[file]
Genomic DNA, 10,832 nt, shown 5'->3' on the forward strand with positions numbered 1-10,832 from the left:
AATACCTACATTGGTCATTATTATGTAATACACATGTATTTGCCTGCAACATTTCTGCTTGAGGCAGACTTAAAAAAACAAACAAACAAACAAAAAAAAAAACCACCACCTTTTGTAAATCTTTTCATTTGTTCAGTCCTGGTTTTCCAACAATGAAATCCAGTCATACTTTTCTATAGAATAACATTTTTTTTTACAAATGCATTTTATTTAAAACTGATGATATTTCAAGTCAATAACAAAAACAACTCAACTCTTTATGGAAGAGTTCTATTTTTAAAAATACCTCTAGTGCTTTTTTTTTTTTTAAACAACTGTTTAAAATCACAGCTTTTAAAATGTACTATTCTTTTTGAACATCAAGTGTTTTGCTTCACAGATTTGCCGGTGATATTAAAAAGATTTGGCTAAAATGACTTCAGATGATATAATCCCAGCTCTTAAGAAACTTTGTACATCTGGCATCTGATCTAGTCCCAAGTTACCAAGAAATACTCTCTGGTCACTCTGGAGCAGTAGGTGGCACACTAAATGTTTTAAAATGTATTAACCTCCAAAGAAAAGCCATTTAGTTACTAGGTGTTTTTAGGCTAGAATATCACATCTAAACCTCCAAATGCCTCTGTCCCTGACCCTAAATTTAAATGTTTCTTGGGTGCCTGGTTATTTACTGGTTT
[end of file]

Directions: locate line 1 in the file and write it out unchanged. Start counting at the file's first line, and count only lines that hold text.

Genomic DNA, 10,832 nt, shown 5'->3' on the forward strand with positions numbered 1-10,832 from the left: